Obesity is already taking a serious health and economic toll on the state. Currently, nearly 30 percent of Iowa adults have hypertension and 9.7 percent have diabetes. If we don't take action, in the next 20 years, we could see the number of new cases of type 2 diabetes, heart disease and stroke, hypertension, arthritis, obesity-related cancer and other diseases continue to rise, and obesity-related healthcare costs could grow by 3.7 percent. (see F as in Fat, 2012: How Obesity Threatens America's Future)

We've decided it's time to do things differently. One thing that has never made sense is the disconnect between the care patients receive in the doctor's office and the lack of support there is in communities to be able to follow the doctor's advice in daily life.

This is particularly important for obesity and related health conditions. For instance, a doctor finds a patient has prediabetes. Unfortunately, there is no special pill to prescribe as a cure, but, rather, the prescription is making better decisions about nutrition and being more physically active. To make the connection between the clinical setting and daily life, Iowa's local Community Transformation Grant (CTG) projects are making it easier for people who want to follow the doctor's orders to do so in their community by creating environments that support access to healthy foods and physical activity.

To help connect individuals with community resources, we launched the Iowa Community Referral Project so Iowans will stay healthier longer and delay or avoid serious negative health outcomes.

We've partnered the Iowa Primary Care Association (IPCA) and Local Boards of Health so that doctors will now have access and information about programs in communities, and will be able to refer and match their patients to those resources. As part of our CTG, we are bringing together partners, including medical providers, local departments of public health, community groups and others to identify evidence-based programs and efforts.

Now, doctors in many counties will have the information they need to connect their patients with effective programs. In essence, the prediabetic patient will be able to receive a referral from their doctor to programs in their community that can help them get healthier and potentially avoid developing diabetes. The Community Referral Project connects individuals to the entire spectrum of care — providing patients with better opportunities to follow their doctor's advice, whether it be healthy eating, increased physical activity or something else.

Examples of some types of programs include:

  • The Black Hawk County Board of Health has built a referral system that connects members of the community with healthy choices and better chronic disease self-management. The evidence-based Stanford Chronic Disease Self-Management Program helps manage chronic conditions such as diabetes or prediabetes by empowering individuals to set personalized goals for health improvement. At the Aging and Disability Resource Center serving Iowans in Black Hawk County and the Hawkeye Valley Area, counselors help seniors find practical ways to self-manage their condition, starting with understanding the health, mobility and physical activity levels of individuals and making referrals to community programs such as the Stanford Chronic Disease Self-Management classes, exercise classes, farmer's markets and disability resources.
  • As part of the recently upgraded electronic medical record system in Decatur County, physicians can now give patients an "exercise prescription," which can include information about ways to increase physical activity and connect people with fitness centers and exercise programs.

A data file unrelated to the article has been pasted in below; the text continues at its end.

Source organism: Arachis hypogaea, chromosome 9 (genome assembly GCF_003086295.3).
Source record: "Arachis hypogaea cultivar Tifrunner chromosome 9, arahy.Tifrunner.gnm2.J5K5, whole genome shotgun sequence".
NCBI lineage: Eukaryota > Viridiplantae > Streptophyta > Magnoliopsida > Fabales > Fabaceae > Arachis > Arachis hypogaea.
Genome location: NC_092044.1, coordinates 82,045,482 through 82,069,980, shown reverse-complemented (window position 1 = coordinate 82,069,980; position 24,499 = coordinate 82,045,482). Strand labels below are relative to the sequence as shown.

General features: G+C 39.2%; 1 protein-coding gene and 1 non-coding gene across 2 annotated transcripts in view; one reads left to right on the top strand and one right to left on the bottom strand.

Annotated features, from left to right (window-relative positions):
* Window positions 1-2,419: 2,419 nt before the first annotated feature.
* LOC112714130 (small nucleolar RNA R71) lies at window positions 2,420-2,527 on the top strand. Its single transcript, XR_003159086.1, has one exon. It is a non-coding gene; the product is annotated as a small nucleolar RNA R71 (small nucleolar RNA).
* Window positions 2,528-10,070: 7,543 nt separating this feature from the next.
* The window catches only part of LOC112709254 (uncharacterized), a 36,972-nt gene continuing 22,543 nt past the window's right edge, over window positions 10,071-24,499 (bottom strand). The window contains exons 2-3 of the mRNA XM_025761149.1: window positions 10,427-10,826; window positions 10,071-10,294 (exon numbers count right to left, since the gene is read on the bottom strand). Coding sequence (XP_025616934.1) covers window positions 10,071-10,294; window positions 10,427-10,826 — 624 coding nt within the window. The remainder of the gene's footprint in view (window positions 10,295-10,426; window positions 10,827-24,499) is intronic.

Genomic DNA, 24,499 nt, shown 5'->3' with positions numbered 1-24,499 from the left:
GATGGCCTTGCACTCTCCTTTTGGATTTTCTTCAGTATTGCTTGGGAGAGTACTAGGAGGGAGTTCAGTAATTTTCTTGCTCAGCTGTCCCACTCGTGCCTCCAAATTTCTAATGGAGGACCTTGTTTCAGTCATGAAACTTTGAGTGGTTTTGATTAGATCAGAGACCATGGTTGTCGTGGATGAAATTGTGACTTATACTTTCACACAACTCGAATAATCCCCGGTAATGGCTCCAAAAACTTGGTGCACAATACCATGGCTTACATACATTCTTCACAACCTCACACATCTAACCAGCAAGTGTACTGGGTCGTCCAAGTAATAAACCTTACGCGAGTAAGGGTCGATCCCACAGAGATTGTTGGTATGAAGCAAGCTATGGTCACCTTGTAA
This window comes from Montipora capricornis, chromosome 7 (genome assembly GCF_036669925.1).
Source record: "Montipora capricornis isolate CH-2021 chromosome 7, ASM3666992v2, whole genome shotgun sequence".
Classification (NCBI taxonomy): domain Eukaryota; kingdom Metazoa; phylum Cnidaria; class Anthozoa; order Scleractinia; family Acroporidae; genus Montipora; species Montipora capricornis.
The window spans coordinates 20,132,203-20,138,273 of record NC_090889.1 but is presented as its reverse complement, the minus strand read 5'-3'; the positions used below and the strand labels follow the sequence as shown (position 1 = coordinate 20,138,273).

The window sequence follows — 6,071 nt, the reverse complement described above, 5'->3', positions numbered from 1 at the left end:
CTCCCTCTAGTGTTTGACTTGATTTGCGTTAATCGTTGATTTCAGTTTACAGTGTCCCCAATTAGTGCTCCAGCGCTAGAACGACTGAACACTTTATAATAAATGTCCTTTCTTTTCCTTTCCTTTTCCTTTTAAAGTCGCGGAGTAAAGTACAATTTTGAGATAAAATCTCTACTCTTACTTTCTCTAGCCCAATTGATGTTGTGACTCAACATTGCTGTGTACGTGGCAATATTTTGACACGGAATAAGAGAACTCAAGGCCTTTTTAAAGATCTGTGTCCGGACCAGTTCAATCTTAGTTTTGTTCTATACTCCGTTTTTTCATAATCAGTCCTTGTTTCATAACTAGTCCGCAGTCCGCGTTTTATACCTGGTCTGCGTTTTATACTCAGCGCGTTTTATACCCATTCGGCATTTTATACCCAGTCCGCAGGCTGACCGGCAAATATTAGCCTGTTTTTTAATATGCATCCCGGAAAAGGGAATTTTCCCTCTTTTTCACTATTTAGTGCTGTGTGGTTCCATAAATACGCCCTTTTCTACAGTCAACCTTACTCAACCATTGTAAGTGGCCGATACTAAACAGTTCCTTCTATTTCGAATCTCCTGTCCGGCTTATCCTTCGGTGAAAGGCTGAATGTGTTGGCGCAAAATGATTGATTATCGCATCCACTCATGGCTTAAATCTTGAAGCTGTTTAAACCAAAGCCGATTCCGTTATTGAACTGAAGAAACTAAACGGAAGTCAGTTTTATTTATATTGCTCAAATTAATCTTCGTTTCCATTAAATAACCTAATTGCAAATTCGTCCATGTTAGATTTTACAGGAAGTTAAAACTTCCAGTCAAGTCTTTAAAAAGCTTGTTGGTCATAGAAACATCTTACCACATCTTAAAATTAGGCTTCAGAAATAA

• In Polk County, medical clinics, the YMCA Health Living Center and the county health department are working together to connect patients with the Stanford Chronic Disease Self-Management Program. Physicians at Mercy Medical Centers refer patients with chronic health conditions, such as high blood pressure or high cholesterol, to health coaches at the hospital and wellness coaches at the YMCA who work with individuals and hold workshops to improve their health.
  • In Dallas County, the county health department has built a referral system with county Mercy Medical clinics that participate in the Iowa Medicaid Enterprise (IME) Health Home program. The clinics now regularly refer patients to a Health Navigation program run by the county health department, which connects them with local services including housing assistance, food assistance, enrolling in public programs, medication assistance, behavioral health, wellness options and other programs.

One of the objectives of the CTG is to reduce obesity by 5 percent. We believe this project is one important piece in helping to reach that goal. By creating more overt and direct connections between care in the doctor's office with opportunities to be healthier in daily life, we can achieve better results.

Last year's F as in Fat report demonstrated the impact these types of changes can have. If we reduce the average body mass index (BMI) of adults in the state, we could reduce healthcare spending by more than $2 billion in 10 years and $5.7 billion in 20 years, while helping thousands of Iowans from developing preventable diseases.

By better coordinating care for those who have obesity-related illnesses, we can prevent situations from getting worse — for instance, stopping people with pre-diabetes from developing type II diabetes — and save lives and money.

It's time we involve the whole healthcare system in preventing diseases and keeping us all healthier, rather than just treating conditions after they have already happened.


1 Centers for Disease Control and Prevention. Use of Selected Clinical Preventive Services Among Adults - United States, 2007-2010. MMWR, 61, 2012.

2 Weintrub WS et al. AHA Policy Statement: Value of Primordial and Primary Prevention for Cardiovascular Disease. Circulation, 124: 967-990, 2011.